December 22, 2020

What Every Lawyer Should Know About Insurance Coverage

4 min

2020 presented new challenges and opportunities for businesses in regards to their insurance coverage and related recovery. The new year will likely present new insurance products and increased litigation. As we move to 2021, Venable's insurance coverage and disputes team is launching a webinar series to address issues and questions that our clients and other businesses have on insurance coverage and recovery. To kick off that series, Venable will host a webinar on January 14 on what every lawyer should know about insurance. In advance of the webinar, John Worden and Nicole King outline the key topics every lawyer should know. Join us to learn more!

  1. Types of Insurance. Insurance is meant to safeguard businesses against liability and financial risk. There are numerous types of insurance available on the market, and purchasing the right type and amount of insurance is always determined by the business' specific situation. What are your considerations when purchasing insurance and how do you evaluate terms and conditions?
  2. The Duty to Defend. Many third-party insurance policies require that the insurance carrier defend the insured against lawsuits or claims to which that insurance policy applies, including those claims that are potentially covered (i.e., include a "duty to defend"). The duty to defend is broad, arising when an insured tenders the defense of a lawsuit to its insurer and ends when (1) the underlying lawsuit is concluded; (2) the insurer unambiguously demonstrates there is no potential for insurance coverage; and/or (3) policy limits are exhausted (note that for some policies, defense costs do not exhaust the limits of insurance). But this relationship can be affected by a number of issues, including conflicts of interest, policy exclusions, and allocation between covered and uncovered claims.
  3. The Tender of Defense. Any potential claim brought against a business that might be insured should be tendered to the insurer as early as possible, because the insurer normally cannot be held responsible for coverage until it is asked to undertake the defense, and thus, depending on the state law applicable to the policy, it may not be responsible for defense costs incurred before tender.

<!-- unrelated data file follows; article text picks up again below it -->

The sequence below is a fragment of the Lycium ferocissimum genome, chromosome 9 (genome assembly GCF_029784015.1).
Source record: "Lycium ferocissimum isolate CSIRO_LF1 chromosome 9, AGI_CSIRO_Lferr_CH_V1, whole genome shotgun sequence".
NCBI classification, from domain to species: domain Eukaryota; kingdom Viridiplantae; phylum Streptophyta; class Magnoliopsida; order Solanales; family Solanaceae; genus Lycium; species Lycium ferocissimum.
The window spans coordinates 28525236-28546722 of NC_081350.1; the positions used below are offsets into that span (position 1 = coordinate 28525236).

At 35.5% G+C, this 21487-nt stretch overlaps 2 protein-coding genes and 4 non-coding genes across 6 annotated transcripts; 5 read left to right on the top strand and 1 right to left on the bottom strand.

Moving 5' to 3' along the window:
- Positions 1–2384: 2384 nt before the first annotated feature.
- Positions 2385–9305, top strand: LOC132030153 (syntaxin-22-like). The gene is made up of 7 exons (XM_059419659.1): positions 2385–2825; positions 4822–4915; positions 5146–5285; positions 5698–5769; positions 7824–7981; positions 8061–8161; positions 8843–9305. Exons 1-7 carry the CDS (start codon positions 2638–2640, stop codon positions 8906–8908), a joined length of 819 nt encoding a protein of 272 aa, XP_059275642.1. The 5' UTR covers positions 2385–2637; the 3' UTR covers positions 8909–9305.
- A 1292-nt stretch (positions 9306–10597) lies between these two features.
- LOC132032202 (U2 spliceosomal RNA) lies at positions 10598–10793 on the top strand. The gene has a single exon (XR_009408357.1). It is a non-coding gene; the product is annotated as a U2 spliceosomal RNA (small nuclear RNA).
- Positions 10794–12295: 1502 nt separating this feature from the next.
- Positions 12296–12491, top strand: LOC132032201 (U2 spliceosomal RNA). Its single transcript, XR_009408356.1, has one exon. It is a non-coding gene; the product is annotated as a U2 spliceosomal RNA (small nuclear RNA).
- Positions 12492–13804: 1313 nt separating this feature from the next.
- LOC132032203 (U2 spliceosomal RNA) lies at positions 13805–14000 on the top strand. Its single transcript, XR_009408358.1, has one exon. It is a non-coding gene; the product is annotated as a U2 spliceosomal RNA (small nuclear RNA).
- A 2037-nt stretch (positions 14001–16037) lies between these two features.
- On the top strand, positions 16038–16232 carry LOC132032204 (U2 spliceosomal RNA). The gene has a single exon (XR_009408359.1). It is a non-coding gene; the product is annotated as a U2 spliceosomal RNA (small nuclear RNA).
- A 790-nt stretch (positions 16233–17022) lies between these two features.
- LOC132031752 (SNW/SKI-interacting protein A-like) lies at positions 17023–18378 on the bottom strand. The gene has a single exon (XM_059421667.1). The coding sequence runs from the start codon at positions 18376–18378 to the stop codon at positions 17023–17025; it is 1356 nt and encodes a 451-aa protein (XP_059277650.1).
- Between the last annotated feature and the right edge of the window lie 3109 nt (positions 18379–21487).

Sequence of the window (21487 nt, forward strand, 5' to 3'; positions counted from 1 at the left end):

4. Allocation Re "Mixed" Claims. Where the underlying action for which an insured seeks insurance coverage contains both claims that fall within insurance coverage and other claims that are not covered, disputes sometimes arise between the insured and its insurer regarding whether an insurer can defend only those claims that it deems covered. Generally, in situations like this, the insurance carrier must provide a defense of the entire action—including potentially uncovered claims—as long as at least one claim raises the potential of insurance coverage. It is important to note, however, that certain insurance policies contain explicit allocation provisions, which may allow an insurer to argue that it can split defense costs. Moreover, certain jurisdictions allow an insurer to seek reimbursement for previously paid defense costs where it later determines that a claim is not covered.
  5. Exclusions and Conditions. Policies may contain exclusions that insurers could rely on to deny coverage for an insured's claim. It is important to note, as an initial matter, whether the exclusions apply to defense costs or settlement or judgments (or both). For instance, a policy may exclude coverage for prior wrongful acts, or an insured's prior knowledge of a potential wrongful act, both of which purport to exclude coverage for alleged conduct that predates the policy's effective date.
  6. Impact of Choice of Law Provisions. Insurance law is established at the state level. Thus, the law applicable to your policy may vary. Certain policies contain explicit choice of law provisions that declare the law that will apply to any dispute regarding the terms or applicability of the policy. Where a policy is silent as to the applicable law, however, insureds must evaluate several factors, including the state where the contract was signed; the location of the insured and insurer; the location at which the injury, damage, or claim occurred; and where the insured risk is located. Sometimes, but not typically, the first to the courthouse will determine what state law applies.
  7. Lost Policies. What happens when you can't find copies of your policies? Not all hope is lost. There are ways to establish the existence of lost policies and obtain coverage even if the actual policies cannot be found.
  8. Coverage for Corporate Successors. If a business has been involved in a merger of any kind, acquired any division, subsidiary, product line, or real property, it is imperative that they negotiate an insurance policy that covers these types of entities or add them by endorsement, because insurance policies may not be able to be assigned without insurer consent.